The skills his education provided him allowed him to understand how the “Death, Sex and Money” team created compelling storylines that would interest listeners and were relatable.
Another part of Franklin’s experience included helping Anna Sale, the host of “Death, Sex and Money,” with some of her other projects or duties.
“Sometimes she would contribute or fill in for hosts of other shows,” Franklin said. “For my first interview experience, Anna was a guest contributor for ‘Fresh Air,’ the nationally syndicated NPR show hosted by Terry Gross. We interviewed Alfonso Gomez-Rejon, the director of ‘Me, Earl and the Dying Girl,’ and I loved every minute of it. It was so cool seeing her at work and knowing that millions of people would hear it.”
Franklin also got the opportunity to sit in on a live taping of Buzzfeed’s “Another Round” podcast with Sale.
While he enjoyed the experiences that his internship gave him, Franklin was amazed at how much he learned from Sale and her two producers, Emily Botein and Katie Bishop.
“I learned that you have to be really honest about your own work,” Franklin said. “You have to be able to realize when something just doesn’t work. I heard some incredibly honest conversations and I realized that in order to get the best content, you have to be able to acknowledge the flaws.”
While the experience taught Franklin valuable lessons and allowed him to create connections with people in the industry, he is most thankful for the opportunities he received to perfect his own craft.
“I learned so much more than I expected,” he said. “Working on the show made me realize that I wanted my own show in the future, and Anna was instrumental in helping me through the beginning stages.”
Franklin, who goes by the pseudonym Namon Eugene for his creative projects, worked with Sale to organize his show after he came up with a concept.
His show will be called “How To Become An American Popstar” and will be what Franklin calls “part reality show, through audio, and part ‘short-form’ interview show.”
The show will follow his journey of becoming the next big thing in music, while interviewing professionals who have already become successful in their fields and sharing their journeys, as well.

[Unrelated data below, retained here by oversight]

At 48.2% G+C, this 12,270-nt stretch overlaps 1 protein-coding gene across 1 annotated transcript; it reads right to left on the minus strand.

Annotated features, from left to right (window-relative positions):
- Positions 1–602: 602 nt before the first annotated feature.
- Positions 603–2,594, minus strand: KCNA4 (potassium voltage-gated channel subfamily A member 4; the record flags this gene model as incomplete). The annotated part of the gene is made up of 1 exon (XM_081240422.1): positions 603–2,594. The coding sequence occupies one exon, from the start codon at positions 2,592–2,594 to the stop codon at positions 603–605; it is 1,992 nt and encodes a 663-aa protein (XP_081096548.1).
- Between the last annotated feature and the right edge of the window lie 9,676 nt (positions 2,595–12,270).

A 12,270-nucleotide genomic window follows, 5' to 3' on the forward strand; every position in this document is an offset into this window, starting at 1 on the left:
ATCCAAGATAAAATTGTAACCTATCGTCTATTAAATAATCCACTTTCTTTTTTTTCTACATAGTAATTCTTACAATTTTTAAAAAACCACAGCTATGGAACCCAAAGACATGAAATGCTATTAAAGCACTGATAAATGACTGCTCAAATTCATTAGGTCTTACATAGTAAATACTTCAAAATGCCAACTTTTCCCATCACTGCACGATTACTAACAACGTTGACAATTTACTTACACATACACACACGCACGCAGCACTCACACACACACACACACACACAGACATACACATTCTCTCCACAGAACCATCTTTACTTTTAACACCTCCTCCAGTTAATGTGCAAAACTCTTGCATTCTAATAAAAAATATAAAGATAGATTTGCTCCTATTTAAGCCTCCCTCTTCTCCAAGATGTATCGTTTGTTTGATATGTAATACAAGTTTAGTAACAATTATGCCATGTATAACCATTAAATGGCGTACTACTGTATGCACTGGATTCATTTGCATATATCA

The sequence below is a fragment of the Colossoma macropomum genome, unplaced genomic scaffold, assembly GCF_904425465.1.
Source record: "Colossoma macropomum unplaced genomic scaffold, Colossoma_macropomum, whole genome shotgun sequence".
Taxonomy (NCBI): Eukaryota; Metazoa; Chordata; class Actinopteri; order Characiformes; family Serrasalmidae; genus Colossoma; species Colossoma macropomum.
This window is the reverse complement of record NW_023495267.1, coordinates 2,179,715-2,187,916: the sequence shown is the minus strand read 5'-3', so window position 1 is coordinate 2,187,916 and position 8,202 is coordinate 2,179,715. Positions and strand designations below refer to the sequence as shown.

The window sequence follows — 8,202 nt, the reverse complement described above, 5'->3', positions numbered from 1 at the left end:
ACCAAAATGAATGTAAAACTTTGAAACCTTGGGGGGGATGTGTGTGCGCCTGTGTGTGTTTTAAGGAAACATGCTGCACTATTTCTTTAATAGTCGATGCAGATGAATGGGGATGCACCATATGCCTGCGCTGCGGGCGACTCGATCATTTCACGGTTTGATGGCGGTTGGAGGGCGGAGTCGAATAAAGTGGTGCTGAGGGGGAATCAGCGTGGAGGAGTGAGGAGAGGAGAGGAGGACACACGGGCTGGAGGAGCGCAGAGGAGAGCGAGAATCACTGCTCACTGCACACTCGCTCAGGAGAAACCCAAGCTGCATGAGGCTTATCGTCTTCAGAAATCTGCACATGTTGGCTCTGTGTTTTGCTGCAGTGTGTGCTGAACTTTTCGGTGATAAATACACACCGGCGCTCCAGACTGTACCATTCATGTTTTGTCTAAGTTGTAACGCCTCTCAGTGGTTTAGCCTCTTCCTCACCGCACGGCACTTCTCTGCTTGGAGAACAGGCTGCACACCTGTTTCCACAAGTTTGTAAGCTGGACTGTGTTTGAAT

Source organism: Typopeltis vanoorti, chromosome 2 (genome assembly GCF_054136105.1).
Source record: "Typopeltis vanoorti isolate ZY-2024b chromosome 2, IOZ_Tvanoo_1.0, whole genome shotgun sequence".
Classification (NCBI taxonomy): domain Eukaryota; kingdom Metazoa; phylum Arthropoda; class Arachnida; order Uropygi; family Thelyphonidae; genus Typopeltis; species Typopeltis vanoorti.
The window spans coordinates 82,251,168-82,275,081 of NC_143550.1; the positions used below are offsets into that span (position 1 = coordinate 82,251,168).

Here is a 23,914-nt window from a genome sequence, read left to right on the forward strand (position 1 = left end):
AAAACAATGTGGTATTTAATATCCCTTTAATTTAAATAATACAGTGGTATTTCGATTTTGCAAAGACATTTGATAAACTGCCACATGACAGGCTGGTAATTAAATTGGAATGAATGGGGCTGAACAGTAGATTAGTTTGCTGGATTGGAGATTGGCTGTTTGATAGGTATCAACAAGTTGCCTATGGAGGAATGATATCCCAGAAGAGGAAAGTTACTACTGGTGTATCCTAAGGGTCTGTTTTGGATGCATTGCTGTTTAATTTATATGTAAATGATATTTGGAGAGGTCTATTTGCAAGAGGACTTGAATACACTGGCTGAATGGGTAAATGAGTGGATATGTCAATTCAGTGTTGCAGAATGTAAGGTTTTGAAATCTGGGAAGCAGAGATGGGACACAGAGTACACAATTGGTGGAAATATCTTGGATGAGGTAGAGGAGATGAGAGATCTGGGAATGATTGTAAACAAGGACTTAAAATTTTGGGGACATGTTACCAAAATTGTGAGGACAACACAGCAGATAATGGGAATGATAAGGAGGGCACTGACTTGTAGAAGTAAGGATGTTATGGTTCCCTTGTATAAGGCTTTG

“The core of my show is to inspire people to become the ‘thing’ they desire most,” Franklin said. “The tagline is ‘What do you want to become?’ and I hope to help millions figure that out through sharing my journey and exploring the journeys of others.”
Franklin got the chance to sit down and interview Sale about her own journey–a piece he will feature in his pilot episode. Once he completes the pilot, he hopes to team up with the radio and podcast leaders he connected with during his internship to widen his audience and catch the attention of listeners.
While the internship helped to open his eyes to different opportunities, he believes the experience helped to complement his previous goals, rather than shift his focus in another direction. He still isn’t sure where his career path will lead, but he hopes to be able to do something where he can combine music and media in a new and unique way.
“The experience definitely awakened me creatively,” he said. “Not only did I get to do radio in such a big way, I was also able to grow with my music. It gave me the motivation to come into my last year and finish strong, so I can see what the next chapter of my life will hold.”